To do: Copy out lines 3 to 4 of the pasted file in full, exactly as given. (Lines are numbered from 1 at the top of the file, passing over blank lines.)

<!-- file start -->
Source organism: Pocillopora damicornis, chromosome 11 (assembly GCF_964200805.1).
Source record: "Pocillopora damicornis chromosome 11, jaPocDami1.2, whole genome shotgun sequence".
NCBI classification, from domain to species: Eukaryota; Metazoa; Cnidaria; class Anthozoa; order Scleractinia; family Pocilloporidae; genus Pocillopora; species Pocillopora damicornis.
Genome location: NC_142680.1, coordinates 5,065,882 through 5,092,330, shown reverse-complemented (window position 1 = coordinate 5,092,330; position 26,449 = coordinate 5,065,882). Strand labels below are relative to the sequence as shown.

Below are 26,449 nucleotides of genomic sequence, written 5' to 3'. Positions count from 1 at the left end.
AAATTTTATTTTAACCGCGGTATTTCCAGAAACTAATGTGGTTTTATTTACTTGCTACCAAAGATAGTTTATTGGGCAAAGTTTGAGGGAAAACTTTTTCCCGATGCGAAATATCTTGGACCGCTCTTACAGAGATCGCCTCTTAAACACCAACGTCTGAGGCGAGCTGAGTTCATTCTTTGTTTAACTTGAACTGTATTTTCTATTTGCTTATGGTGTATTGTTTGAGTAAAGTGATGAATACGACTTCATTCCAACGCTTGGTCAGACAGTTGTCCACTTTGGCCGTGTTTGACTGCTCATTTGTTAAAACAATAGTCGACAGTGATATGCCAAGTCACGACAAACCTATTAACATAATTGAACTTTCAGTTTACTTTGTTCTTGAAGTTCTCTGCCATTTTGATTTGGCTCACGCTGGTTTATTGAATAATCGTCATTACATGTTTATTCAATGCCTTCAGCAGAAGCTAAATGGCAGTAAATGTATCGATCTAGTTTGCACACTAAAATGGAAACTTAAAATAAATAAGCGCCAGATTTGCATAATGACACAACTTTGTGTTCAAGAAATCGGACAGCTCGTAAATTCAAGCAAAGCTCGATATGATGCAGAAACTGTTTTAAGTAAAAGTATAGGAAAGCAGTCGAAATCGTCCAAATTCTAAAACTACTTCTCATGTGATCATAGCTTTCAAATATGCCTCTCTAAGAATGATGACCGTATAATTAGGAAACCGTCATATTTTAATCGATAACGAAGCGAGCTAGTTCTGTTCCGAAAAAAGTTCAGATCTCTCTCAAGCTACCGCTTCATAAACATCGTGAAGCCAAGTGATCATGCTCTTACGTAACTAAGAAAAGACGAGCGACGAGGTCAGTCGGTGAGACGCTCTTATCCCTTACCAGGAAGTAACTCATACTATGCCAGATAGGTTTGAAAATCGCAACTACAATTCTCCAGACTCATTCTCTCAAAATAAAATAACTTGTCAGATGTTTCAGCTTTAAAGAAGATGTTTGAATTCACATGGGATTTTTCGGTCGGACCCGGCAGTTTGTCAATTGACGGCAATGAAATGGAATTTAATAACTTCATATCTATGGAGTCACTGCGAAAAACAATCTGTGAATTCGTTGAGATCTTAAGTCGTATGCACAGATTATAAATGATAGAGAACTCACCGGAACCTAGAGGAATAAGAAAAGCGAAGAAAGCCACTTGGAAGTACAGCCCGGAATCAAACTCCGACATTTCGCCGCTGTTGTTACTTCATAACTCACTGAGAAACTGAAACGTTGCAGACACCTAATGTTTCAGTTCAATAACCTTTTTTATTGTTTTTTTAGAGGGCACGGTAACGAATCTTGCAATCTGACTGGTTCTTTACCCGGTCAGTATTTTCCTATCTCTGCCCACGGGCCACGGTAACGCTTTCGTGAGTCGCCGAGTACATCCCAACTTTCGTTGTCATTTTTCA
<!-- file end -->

NCBI classification, from domain to species: Eukaryota; Metazoa; Cnidaria; class Anthozoa; order Scleractinia; family Pocilloporidae; genus Pocillopora; species Pocillopora damicornis.
Genome location: NC_142680.1, coordinates 5,065,882 through 5,092,330, shown reverse-complemented (window position 1 = coordinate 5,092,330; position 26,449 = coordinate 5,065,882). Strand labels below are relative to the sequence as shown.